She Felt No Pain


She Felt No Pain by Lou Allin. RendezVous Crime 2010.

Location. Location. Location. As with real estate, location can make a big difference to a story. Location was one of the aspects I enjoyed most about this light mystery from Lou Allin, set near Sooke, outside Victoria on Vancouver Island. She Felt No Pain is the second installment in her series featuring RCMP constable Holly Martin. I missed the introductory volume, and decided I’d start with the most recent title.

Constable Martin works with a small detachment where she is stationed with coworkers Ann and Chipper. Mostly, things are pretty quiet. However, summer brings an influx of tourists, drifters and homeless people to the region, and Holly finds a death investigation on her hands when the body of a homeless man is discovered in the forest. Drug paraphernalia found with the body suggests an overdose, but an autopsy reveals that a combination of heroin and a synthetic opiate was the cause of death. The discovery suggests there may be more to the event that was first suspected. As Holly begins to trace the background of the victim, she learns that he grew up in the area. Holly’s investigation gradually brings a long-hidden secret to light.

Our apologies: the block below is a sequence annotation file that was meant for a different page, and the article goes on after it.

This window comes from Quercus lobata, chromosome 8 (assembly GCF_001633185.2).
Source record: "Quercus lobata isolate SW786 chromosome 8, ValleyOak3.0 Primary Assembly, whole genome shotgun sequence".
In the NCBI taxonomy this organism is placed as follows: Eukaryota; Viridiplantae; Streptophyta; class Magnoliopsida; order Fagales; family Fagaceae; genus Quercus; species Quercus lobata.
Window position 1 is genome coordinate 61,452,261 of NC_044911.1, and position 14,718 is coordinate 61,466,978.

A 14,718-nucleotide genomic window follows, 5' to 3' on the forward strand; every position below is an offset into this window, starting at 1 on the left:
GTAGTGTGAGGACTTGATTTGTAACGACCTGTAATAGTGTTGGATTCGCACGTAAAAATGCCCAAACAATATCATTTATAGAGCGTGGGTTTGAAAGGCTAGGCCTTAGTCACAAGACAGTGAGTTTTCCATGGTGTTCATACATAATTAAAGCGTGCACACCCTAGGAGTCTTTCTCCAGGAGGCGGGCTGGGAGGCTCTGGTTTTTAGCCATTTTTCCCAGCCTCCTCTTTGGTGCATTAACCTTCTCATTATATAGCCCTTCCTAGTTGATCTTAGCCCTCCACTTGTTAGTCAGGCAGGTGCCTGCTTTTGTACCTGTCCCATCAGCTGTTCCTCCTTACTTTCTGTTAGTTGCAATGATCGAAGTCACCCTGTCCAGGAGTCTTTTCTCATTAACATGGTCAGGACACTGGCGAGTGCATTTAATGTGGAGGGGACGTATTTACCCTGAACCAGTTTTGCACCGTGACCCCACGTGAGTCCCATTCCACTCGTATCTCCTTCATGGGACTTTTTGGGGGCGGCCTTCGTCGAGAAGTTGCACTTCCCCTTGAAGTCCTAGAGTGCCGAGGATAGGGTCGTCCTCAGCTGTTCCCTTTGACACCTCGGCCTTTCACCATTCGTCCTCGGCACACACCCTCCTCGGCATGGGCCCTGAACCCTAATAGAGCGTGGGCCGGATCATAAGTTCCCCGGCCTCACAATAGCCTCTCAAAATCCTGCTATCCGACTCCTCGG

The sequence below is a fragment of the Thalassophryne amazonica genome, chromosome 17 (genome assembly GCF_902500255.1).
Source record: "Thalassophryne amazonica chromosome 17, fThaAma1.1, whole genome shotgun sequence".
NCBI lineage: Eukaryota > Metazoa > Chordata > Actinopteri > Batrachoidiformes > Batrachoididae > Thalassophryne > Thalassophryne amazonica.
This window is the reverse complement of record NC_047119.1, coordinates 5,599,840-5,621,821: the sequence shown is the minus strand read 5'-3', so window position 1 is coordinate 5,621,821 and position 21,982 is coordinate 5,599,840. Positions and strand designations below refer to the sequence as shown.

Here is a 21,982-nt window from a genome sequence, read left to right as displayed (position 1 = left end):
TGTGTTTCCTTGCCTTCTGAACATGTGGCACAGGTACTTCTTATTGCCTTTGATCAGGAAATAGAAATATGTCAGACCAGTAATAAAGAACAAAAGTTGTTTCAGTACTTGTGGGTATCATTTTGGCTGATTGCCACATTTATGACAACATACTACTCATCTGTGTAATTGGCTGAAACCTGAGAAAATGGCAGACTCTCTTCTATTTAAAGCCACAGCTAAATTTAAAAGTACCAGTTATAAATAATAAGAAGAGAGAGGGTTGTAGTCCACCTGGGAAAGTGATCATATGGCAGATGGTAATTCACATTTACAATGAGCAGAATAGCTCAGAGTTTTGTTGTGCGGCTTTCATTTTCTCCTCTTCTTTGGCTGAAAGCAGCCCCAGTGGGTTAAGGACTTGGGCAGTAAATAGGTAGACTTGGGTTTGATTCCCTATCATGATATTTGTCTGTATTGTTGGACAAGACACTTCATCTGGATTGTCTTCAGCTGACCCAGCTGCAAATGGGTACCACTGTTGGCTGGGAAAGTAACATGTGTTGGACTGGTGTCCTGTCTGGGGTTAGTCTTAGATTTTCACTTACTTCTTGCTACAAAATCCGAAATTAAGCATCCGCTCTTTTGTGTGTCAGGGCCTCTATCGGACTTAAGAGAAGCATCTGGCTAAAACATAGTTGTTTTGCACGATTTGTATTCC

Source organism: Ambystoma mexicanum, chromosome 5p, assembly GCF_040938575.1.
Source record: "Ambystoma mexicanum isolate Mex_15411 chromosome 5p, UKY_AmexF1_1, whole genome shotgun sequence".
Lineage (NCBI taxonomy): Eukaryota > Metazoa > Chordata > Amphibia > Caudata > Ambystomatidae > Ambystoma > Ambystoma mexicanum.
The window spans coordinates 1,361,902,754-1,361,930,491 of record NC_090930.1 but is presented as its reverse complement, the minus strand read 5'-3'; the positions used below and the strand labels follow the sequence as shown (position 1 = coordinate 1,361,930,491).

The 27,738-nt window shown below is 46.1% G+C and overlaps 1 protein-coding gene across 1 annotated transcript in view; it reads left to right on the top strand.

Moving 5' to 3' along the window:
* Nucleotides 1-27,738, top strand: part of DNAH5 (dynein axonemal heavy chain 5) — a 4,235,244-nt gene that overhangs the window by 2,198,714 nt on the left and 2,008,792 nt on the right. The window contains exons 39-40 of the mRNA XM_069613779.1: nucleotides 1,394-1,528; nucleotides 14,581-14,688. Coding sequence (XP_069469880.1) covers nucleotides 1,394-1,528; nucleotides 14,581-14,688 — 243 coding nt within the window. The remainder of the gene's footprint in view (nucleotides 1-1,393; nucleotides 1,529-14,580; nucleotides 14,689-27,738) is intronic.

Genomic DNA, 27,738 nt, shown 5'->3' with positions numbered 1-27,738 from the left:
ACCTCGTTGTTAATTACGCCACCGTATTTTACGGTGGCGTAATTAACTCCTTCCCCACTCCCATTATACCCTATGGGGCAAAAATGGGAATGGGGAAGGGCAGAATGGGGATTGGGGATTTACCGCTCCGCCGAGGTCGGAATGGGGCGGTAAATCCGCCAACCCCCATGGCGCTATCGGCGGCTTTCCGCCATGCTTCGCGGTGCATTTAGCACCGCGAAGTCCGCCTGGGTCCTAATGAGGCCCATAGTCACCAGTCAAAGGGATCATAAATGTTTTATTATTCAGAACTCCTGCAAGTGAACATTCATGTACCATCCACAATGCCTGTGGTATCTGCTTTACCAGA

She Felt No Pain is a fun read, the sort of thing suggested as light summer fare. It’s easy to tell the good guys from the bad guys. The good guys are polite and say things like “The dirty rat, pardon my French…” of a petty thief. Even the bad guys aren’t too frightening. The story leads up to a rather dramatic conclusion which seems oddly overwrought for this otherwise mild tale. Still, I liked Holly and was interested in her own personal mystery. It seems her social worker mother disappeared suddenly on route to an assignment in a remote village a decade ago and Holly plans on investigating the now cold trail. I’ll keep an eye out for the next book in which, hopefully, Holly seeks answers about her Mom.

As a footnote, I liked the attractive cover design to this edition, which is by Emma Dolan.

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